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Causes of oversleeping?
Self | 20 July 2007 | tlj18

Posted on 07/20/2007 2:09:28 PM PDT by tlj18

I have a question for you all. I'm kind of curious. I have a tendancy to sleep for very long periods of time when I don't set my alarm or sleep through my alarm. I will almost always sleep for around 12 hours without an alarm. I can get up no problem without the alarm. Normal people might sleep for 8 hours. Two nights ago I slept for about 15 hours, although I was up for 34 hours before that (that has made this whole week hard to keep track of what happened in what day :-) ). Yesterday I was up for 15 hours, then slept for 11 hours. Yeah, 34 hours is a lot, but still that amount of sleep is typical, unfortunately. I have enormous resistance to seek medical help, considering my occupation (Soldier) and my aspirations (U.S. Army Special Forces). I suppose it could be stress-related. I'm somewhat vulnerable to stress, but I will get the mission accomplished, no matter the stress level or other intervening stuff.

Any ideas?


TOPICS: Miscellaneous; Your Opinion/Questions
KEYWORDS: oversleeping
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To: SeanOGuano

See Post 50 for my experience: it wasn’t anything like Walkingfeather, but it wasn’t a day at the beach. Plan to take AT LEAST one week off, two if you can get it (I needed the extra week.) My results were so spectacular though I would go through it again in a heartbeat. If you have very bad apnea, you’re a total zombie. It’s no way to live.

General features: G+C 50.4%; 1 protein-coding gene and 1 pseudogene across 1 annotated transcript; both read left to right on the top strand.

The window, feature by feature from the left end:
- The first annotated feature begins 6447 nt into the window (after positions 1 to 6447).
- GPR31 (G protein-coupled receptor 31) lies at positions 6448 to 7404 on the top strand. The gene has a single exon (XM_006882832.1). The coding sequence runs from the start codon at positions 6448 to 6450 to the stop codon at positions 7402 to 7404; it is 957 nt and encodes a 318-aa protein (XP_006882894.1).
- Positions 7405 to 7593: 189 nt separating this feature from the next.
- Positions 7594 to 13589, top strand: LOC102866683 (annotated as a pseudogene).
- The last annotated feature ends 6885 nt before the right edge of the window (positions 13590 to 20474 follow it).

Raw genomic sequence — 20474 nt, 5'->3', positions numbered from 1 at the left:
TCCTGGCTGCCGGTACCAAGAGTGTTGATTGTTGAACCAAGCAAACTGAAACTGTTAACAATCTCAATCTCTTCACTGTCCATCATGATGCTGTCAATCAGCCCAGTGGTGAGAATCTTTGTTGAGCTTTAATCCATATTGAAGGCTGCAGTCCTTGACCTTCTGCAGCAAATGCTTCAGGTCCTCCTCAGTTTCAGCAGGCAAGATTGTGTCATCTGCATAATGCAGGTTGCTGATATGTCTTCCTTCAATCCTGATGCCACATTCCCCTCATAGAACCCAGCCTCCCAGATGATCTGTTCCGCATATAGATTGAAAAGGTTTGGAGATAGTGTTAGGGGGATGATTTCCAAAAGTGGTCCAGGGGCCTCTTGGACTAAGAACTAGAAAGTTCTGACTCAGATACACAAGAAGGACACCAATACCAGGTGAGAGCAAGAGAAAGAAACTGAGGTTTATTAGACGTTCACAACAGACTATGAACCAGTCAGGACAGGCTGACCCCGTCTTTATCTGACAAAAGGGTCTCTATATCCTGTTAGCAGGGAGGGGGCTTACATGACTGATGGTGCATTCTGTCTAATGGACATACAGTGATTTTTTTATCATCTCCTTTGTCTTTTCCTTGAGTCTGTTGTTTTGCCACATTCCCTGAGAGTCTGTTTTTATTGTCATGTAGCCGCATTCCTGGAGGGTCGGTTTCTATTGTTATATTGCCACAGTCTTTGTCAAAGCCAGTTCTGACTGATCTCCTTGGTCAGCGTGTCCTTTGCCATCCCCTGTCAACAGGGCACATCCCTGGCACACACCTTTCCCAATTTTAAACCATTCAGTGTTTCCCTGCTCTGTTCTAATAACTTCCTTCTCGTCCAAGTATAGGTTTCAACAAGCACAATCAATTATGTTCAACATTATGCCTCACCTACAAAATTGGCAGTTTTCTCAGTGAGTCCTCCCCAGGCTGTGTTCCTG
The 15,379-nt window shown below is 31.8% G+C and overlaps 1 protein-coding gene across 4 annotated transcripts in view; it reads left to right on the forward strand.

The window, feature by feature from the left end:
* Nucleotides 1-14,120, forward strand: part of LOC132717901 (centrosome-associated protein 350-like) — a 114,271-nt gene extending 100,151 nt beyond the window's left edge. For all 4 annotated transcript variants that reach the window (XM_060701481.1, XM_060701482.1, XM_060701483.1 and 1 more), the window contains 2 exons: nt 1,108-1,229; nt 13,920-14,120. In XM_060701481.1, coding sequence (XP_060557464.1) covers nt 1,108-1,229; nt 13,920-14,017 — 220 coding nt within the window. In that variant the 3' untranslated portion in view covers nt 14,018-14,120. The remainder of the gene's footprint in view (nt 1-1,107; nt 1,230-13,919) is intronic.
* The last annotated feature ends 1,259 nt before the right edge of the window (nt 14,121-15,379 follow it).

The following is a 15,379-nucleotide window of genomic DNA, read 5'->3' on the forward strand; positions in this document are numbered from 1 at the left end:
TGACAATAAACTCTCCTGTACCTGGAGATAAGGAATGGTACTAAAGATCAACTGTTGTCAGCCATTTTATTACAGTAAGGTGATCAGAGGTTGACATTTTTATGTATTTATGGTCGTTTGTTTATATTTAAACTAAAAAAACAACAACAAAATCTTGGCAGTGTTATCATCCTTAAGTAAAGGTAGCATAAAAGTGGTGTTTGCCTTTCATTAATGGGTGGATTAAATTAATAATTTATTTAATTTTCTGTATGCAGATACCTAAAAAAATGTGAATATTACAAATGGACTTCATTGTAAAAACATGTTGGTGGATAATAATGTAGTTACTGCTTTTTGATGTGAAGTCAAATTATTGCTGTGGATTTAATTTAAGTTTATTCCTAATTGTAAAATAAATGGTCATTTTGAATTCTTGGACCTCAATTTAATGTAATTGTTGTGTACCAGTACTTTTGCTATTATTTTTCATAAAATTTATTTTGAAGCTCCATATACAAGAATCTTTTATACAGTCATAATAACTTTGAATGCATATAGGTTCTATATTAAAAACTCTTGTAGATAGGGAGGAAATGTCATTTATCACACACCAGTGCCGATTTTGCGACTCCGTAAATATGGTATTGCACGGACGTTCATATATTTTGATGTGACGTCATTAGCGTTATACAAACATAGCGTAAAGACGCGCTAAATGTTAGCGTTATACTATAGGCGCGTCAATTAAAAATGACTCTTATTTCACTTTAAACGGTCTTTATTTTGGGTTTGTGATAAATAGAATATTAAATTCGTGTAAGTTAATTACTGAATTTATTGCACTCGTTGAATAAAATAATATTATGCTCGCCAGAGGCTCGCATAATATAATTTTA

51 posted on 07/20/2007 3:21:59 PM PDT by justanotherfreeper
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To: justanotherfreeper

Yeah didnt have those kind of symptoms but the doctor said mine was the worst case he had ever seen and wanted to just to a Trach right away. I said forget about that. Still would do the surgery.


52 posted on 07/20/2007 3:23:23 PM PDT by Walkingfeather (u)
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To: justanotherfreeper

That’s good to know. The doctor looked down my throat at my first appointment and told me he didn’t see anything but flesh. He said that a normal throat would have a dark tunnel going down the esophagus.

It’s a good thing my company gives us a PTO day every month. I have 30 racked up so far so I won’t have to use vacation.


53 posted on 07/20/2007 3:26:19 PM PDT by SeanOGuano
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To: Walkingfeather
I tell people if you can get on your roof and attach jumper cables to your tonsils then jump off and then hang there for about 10 days.....

OMG! I could not imagine the pain. Although it does sounds like a good interrogation technique for WOT.

54 posted on 07/20/2007 3:30:58 PM PDT by Orange1998 (4 Real)
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To: SeanOGuano

Judging by the fact your Doc saw flesh, it’s possible that you may succeed with the surgery! But don’t forget that the test results may show the brain function is the KEY....therefore the operation would be moot!


55 posted on 07/20/2007 3:38:50 PM PDT by tajgirvan
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To: Revolting cat!

Billy Idol rocks!